• Title, Summary, Keyword: non-standard quantum group

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WEAK HOPF ALGEBRAS CORRESPONDING TO NON-STANDARD QUANTUM GROUPS

  • Cheng, Cheng;Yang, Shilin
    • Bulletin of the Korean Mathematical Society
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    • v.54 no.2
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    • pp.463-484
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    • 2017
  • We construct a weak Hopf algebra $wX_q(A_1)$ corresponding to non-standard quantum group $X_q(A_1)$. The PBW basis of $wX_q(A_1)$ is described and all the highest weight modules of $wX_q(A_1)$ are classified. Finally we give the Clebsch-Gordan decomposition of the tensor product of two highest weight modules of $wX_q(A_1)$.

Potential Contamination Sources on Fresh Produce Associated with Food Safety

  • Choi, Jungmin;Lee, Sang In;Rackerby, Bryna;Moppert, Ian;McGorrin, Robert;Ha, Sang-Do;Park, Si Hong
    • Journal of Food Hygiene and Safety
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    • v.34 no.1
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    • pp.1-12
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    • 2019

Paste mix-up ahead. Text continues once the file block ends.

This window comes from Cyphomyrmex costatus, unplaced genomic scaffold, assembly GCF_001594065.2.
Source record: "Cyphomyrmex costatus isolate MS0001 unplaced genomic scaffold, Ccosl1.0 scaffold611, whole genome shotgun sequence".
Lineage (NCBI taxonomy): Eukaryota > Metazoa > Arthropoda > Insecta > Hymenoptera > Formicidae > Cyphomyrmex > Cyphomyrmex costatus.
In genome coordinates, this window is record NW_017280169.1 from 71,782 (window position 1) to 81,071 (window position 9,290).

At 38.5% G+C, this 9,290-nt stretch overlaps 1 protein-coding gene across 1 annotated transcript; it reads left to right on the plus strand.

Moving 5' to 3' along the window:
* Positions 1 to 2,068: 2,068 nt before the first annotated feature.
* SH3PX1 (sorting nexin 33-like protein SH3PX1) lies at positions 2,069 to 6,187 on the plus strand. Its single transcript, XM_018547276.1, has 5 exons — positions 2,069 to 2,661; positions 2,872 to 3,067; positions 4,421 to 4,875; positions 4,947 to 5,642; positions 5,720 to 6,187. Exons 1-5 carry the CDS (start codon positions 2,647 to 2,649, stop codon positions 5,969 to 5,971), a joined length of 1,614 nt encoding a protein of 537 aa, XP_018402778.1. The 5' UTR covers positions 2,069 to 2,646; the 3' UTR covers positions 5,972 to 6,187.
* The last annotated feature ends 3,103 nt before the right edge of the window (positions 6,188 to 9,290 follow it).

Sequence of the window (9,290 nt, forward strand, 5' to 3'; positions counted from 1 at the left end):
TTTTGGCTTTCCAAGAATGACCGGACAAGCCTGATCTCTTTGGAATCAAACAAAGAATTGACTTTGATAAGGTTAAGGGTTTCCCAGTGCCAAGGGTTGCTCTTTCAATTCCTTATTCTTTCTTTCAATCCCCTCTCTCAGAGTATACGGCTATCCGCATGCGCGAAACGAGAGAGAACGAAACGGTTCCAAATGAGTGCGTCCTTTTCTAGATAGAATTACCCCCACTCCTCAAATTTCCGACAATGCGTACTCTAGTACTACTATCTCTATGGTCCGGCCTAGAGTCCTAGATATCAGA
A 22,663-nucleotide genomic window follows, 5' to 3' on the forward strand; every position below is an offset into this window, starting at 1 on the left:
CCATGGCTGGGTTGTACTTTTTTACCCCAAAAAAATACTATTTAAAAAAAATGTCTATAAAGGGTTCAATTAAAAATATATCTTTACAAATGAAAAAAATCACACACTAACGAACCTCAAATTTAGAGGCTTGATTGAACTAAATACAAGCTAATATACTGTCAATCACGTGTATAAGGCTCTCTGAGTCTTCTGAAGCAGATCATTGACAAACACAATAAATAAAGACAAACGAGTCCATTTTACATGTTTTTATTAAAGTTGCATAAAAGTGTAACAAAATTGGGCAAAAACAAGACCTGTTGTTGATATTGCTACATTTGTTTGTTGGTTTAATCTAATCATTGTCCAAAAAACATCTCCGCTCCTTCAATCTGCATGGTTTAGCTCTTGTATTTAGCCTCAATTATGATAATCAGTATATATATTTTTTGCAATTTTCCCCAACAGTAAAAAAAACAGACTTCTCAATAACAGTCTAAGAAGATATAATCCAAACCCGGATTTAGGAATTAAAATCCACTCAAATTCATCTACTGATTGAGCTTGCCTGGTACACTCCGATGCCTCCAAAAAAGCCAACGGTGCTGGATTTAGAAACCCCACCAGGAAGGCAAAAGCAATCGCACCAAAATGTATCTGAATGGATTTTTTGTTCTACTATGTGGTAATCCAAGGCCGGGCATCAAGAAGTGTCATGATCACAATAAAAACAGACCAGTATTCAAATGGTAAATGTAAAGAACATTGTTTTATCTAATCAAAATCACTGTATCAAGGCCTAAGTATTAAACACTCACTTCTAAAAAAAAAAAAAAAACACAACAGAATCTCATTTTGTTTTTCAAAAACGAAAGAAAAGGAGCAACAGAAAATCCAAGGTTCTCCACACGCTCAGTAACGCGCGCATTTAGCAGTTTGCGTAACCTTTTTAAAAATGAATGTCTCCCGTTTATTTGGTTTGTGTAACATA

• The health benefits associated with consumption of fresh produce have been clearly demonstrated and encouraged by international nutrition and health authorities. However, since fresh produce is usually minimally processed, increased consumption of fresh fruits and vegetables has also led to a simultaneous escalation of foodborne illness cases. According to the report by the World Health Organization (WHO), 1 in 10 people suffer from foodborne diseases and 420,000 die every year globally. In comparison to other processed foods, fresh produce can be easily contaminated by various routes at different points in the supply chain from farm to fork. This review is focused on the identification and characterization of possible sources of foodborne illnesses from chemical, biological, and physical hazards and the applicable methodologies to detect potential contaminants. Agro-chemicals (pesticides, fungicides and herbicides), natural toxins (mycotoxins and plant toxins), and heavy metals (mercury and cadmium) are the main sources of chemical hazards, which can be detected by several methods including chromatography and nano-techniques based on nanostructured materials such as noble metal nanoparticles (NMPs), quantum dots (QDs) and magnetic nanoparticles or nanotube. However, the diversity of chemical structures complicates the establishment of one standard method to differentiate the variety of chemical compounds. In addition, fresh fruits and vegetables contain high nutrient contents and moisture, which promote the growth of unwanted microorganisms including bacterial pathogens (Salmonella, E. coli O157: H7, Shigella, Listeria monocytogenes, and Bacillus cereus) and non-bacterial pathogens (norovirus and parasites). In order to detect specific pathogens in fresh produce, methods based on molecular biology such as PCR and immunology are commonly used. Finally, physical hazards including contamination by glass, metal, and gravel in food can cause serious injuries to customers. In order to decrease physical hazards, vision systems such as X-ray inspection have been adopted to detect physical contaminants in food, while exceptional handling skills by food production employees are required to prevent additional contamination.